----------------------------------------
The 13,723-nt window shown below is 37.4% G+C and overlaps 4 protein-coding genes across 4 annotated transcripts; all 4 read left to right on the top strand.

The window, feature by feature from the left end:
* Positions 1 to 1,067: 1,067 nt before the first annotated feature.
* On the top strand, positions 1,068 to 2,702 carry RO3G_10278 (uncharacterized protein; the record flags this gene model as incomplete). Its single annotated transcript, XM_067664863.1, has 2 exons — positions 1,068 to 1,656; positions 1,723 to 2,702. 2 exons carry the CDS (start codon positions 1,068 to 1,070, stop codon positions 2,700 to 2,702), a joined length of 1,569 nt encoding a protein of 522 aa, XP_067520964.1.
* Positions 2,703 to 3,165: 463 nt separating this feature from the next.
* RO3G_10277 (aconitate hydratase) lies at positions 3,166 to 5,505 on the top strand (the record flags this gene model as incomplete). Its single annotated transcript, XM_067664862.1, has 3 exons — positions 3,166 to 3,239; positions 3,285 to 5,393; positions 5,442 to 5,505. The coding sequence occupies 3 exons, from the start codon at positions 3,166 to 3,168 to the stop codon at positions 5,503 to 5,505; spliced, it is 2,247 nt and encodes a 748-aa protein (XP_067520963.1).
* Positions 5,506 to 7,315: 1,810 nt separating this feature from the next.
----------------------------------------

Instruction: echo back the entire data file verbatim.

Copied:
The 13,723-nt window shown below is 37.4% G+C and overlaps 4 protein-coding genes across 4 annotated transcripts; all 4 read left to right on the top strand.

The window, feature by feature from the left end:
* Positions 1 to 1,067: 1,067 nt before the first annotated feature.
* On the top strand, positions 1,068 to 2,702 carry RO3G_10278 (uncharacterized protein; the record flags this gene model as incomplete). Its single annotated transcript, XM_067664863.1, has 2 exons — positions 1,068 to 1,656; positions 1,723 to 2,702. 2 exons carry the CDS (start codon positions 1,068 to 1,070, stop codon positions 2,700 to 2,702), a joined length of 1,569 nt encoding a protein of 522 aa, XP_067520964.1.
* Positions 2,703 to 3,165: 463 nt separating this feature from the next.
* RO3G_10277 (aconitate hydratase) lies at positions 3,166 to 5,505 on the top strand (the record flags this gene model as incomplete). Its single annotated transcript, XM_067664862.1, has 3 exons — positions 3,166 to 3,239; positions 3,285 to 5,393; positions 5,442 to 5,505. The coding sequence occupies 3 exons, from the start codon at positions 3,166 to 3,168 to the stop codon at positions 5,503 to 5,505; spliced, it is 2,247 nt and encodes a 748-aa protein (XP_067520963.1).
* Positions 5,506 to 7,315: 1,810 nt separating this feature from the next.